The new regulation only currently applies to plant equipment with a thermal rated input of between 1MW – 50MW. For diesel generators this applies to equipment with a rated electrical output as a guide between 400kVA – 500kVA and above.
However if you have plant equipment that meets the above criterial but is used for standby or backup power and are tested for less than 50 hours per year this will not apply.
In the data centre industry this will mainly affect organisations that use plant for Demand Side Response (DSR) schemes such as STOR (Short Term Operating Reserve), peak lopping or in continuous use.
If you’re unsure if your equipment falls under the regulation our consultants can support with plant reviews, monitoring, any upgrades that may be required as well as applying for the appropriate permitting.
Critical environment specialist, Keysource, was appointed by managed IT solutions and services experts ITPS to upgrade and expand its colocation facility in County Durham. The need was driven by increased demand for ITPS’ services, following its selection by Microsoft as one of the early adopters of the Azure Stack roll-out.
The 30,000 sq ft site has a total 1.6MW capacity, with 900kW partitioned into different data halls for specific clients. The upgrade added an additional 300kW, leaving ITPS with further spare capacity to expand.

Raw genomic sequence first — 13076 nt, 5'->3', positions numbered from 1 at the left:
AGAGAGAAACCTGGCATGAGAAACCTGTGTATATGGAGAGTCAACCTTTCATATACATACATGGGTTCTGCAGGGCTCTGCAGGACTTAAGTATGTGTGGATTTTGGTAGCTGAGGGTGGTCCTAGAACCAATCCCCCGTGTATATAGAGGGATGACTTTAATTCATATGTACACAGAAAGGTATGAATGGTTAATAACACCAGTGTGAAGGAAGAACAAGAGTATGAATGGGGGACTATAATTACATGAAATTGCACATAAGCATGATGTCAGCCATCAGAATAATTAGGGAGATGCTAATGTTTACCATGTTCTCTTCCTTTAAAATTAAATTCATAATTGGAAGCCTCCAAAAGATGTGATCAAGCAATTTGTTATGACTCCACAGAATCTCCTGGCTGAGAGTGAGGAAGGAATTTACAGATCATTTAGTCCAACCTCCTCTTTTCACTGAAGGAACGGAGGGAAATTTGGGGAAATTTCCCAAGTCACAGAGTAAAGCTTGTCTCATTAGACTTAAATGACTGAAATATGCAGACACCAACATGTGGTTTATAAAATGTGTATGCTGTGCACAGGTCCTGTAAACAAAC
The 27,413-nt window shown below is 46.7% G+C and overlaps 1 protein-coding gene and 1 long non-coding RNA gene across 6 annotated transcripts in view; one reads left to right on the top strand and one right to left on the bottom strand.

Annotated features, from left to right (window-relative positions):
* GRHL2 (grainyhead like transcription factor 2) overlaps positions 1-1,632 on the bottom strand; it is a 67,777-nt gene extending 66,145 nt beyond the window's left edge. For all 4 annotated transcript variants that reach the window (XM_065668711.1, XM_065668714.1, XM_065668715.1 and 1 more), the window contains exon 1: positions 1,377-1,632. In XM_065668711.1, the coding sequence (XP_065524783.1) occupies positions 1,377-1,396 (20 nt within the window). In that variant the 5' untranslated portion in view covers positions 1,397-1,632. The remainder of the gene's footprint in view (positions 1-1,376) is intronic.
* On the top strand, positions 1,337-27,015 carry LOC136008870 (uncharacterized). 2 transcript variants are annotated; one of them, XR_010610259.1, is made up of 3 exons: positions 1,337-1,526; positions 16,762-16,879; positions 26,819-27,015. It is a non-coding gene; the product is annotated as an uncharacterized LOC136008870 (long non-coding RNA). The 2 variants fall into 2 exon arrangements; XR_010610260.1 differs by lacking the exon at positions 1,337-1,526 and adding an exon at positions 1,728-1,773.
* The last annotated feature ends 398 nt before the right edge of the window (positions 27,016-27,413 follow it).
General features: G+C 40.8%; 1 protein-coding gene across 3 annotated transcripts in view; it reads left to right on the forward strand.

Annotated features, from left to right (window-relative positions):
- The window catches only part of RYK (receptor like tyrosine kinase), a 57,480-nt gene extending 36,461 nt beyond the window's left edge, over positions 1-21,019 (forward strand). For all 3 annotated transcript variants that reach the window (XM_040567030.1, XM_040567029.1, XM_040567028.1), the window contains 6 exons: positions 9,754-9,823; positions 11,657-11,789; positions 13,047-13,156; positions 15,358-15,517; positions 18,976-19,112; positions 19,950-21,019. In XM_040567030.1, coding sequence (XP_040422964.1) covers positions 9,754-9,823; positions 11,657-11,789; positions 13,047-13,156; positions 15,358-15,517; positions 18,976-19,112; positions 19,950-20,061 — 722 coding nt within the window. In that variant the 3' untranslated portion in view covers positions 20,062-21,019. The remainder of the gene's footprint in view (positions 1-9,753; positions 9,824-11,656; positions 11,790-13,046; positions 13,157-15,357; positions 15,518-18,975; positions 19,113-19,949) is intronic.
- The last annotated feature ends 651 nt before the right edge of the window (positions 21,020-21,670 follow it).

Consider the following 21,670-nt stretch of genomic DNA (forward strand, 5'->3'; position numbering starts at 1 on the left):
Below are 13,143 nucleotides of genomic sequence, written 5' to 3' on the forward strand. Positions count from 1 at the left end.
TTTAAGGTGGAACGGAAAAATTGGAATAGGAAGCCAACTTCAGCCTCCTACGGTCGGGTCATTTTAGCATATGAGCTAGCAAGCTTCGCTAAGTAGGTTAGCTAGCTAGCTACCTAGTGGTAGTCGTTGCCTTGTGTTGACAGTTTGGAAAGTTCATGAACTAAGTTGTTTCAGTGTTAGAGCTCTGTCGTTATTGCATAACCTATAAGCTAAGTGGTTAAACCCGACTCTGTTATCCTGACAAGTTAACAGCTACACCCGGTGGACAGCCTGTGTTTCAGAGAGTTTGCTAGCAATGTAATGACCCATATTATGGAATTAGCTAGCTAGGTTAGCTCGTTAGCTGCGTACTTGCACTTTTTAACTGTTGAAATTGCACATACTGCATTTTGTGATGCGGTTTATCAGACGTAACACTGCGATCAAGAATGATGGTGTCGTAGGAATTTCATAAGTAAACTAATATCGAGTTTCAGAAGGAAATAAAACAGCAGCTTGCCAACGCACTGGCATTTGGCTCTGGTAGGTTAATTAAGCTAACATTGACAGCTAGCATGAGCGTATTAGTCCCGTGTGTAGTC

Keysource has completed the upgrade to the second hall at the 8,500 sq ft data centre in just 12 weeks. The expansion been specifically fitted out to suit one of ITPS’s largest clients’ high performance and security needs – including new high security caging.
Keysource originally designed and built the site in 2014 to act as the flagship hub of ITPS’ network operations, which spans three data centres across the UK. A bespoke modular design was used which enables high levels of efficiency and resilience, and allows capacity upgrades to be delivered in line with customer demand without disrupting existing operations.
The data centre was fundamental in making ITPS one of only a handful of worldwide ICT providers to be selected to join the Microsoft Azure Stack Early Adopters programme. It is also the only North East stage two-certified supplier for NHS Digital, delivering services across the new UK-wide NHS communications network, the Health and Social Care Network (HSCN).
Richard Clifford, head of innovation at Keysource, said:
“We’re seeing many of our customers accelerate planned site expansions to accommodate increased demand for colocation and cloud services, particularly with the drive in digital transformation, data sovereignty and low latency requirements.”
“Our proven track record of delivering upgrades in live environments ensured that we delivered this for ITPS, without disrupting operations or impacting its employees working on site.”